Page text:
Background context: The SORG machine-learning algorithms were previously developed for preoperative prediction of overall survival in spinal metastatic disease. On sub-group analysis of a previous external validation, these algorithms were found to have diminished performance on patients treated after 2010.
Purpose: The purpose of this study was to assess the performance of these algorithms on a large contemporary cohort of consecutive spinal metastatic disease patients.
Study design/setting: Retrospective study performed at a tertiary care referral center.
Patient sample: Patients of 18 years and older treated with surgery for metastatic spinal disease between 2014 and 2016.
Outcome measures: Ninety-day and one-year mortality.
Methods: Baseline patient and tumor characteristics of the validation cohort were compared to the development cohort using bivariate logistic regression. Performance of the SORG algorithms on external validation in the contemporary cohort was assessed with discrimination (c-statistic and receiver operating curve), calibration (calibration plot, intercept, and slope), overall performance (Brier score compared to the null-model Brier score), and decision curve analysis.
Results: Overall, 200 patients were included with 90-day and 1-year mortality rates of 55 (27.6%) and 124 (62.9%), respectively. The contemporary external validation cohort and the developmental cohort differed significantly on primary tumor histology, presence of visceral metastases, American Spinal Injury Association impairment scale, and preoperative laboratory values. The SORG algorithms for 90-day and 1-year mortality retained good discriminative ability (c-statistic of 0.81 [95% confidence interval [CI], 0.74-0.87] and 0.84 [95% CI, 0.77-0.89]), overall performance, and decision curve analysis. The algorithm for 90-day mortality showed almost perfect calibration reflected in an overall calibration intercept of -0.07 (95% CI: -0.50, 0.35). The 1-year mortality algorithm underestimated mortality mainly for the lowest predicted probabilities with an overall intercept of 0.57 (95% CI: 0.18, 0.96).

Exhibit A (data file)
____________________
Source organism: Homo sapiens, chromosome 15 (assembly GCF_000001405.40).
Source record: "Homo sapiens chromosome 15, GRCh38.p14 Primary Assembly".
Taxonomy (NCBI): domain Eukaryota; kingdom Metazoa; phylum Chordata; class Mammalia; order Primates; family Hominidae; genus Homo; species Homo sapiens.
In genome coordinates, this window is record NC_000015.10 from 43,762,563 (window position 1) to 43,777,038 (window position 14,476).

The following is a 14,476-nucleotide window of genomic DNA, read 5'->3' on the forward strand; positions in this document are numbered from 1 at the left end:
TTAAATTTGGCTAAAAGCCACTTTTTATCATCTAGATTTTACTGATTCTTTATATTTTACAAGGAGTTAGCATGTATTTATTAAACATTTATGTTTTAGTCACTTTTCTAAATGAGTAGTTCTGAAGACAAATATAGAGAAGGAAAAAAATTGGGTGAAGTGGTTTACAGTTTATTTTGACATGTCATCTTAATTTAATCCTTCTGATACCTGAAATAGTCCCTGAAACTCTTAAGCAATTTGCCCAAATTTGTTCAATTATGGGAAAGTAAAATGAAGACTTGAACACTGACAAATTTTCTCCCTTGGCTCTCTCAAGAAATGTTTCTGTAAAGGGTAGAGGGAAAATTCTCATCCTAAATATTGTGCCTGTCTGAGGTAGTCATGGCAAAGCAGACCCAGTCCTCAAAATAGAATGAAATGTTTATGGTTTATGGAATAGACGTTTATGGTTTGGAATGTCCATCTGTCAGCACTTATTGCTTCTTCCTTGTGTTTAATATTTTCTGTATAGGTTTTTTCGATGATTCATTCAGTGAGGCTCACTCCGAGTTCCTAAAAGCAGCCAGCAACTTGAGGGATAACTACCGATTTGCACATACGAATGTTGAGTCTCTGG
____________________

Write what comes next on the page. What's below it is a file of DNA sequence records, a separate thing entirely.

Conclusions: The SORG algorithms for survival in spinal metastatic disease generalized well to a contemporary cohort of consecutively treated patients from an external institutional. Further validation in international cohorts and large, prospective multi-institutional trials is required to confirm or refute the findings presented here. The open-access algorithms are available here: https://sorg-apps.shinyapps.io/spinemetssurvival/.
Keywords: External validation; Machine learning; Mortality; Prediction; Prognostication; Spinal metastases.
Copyright © 2020 Elsevier Inc. All rights reserved.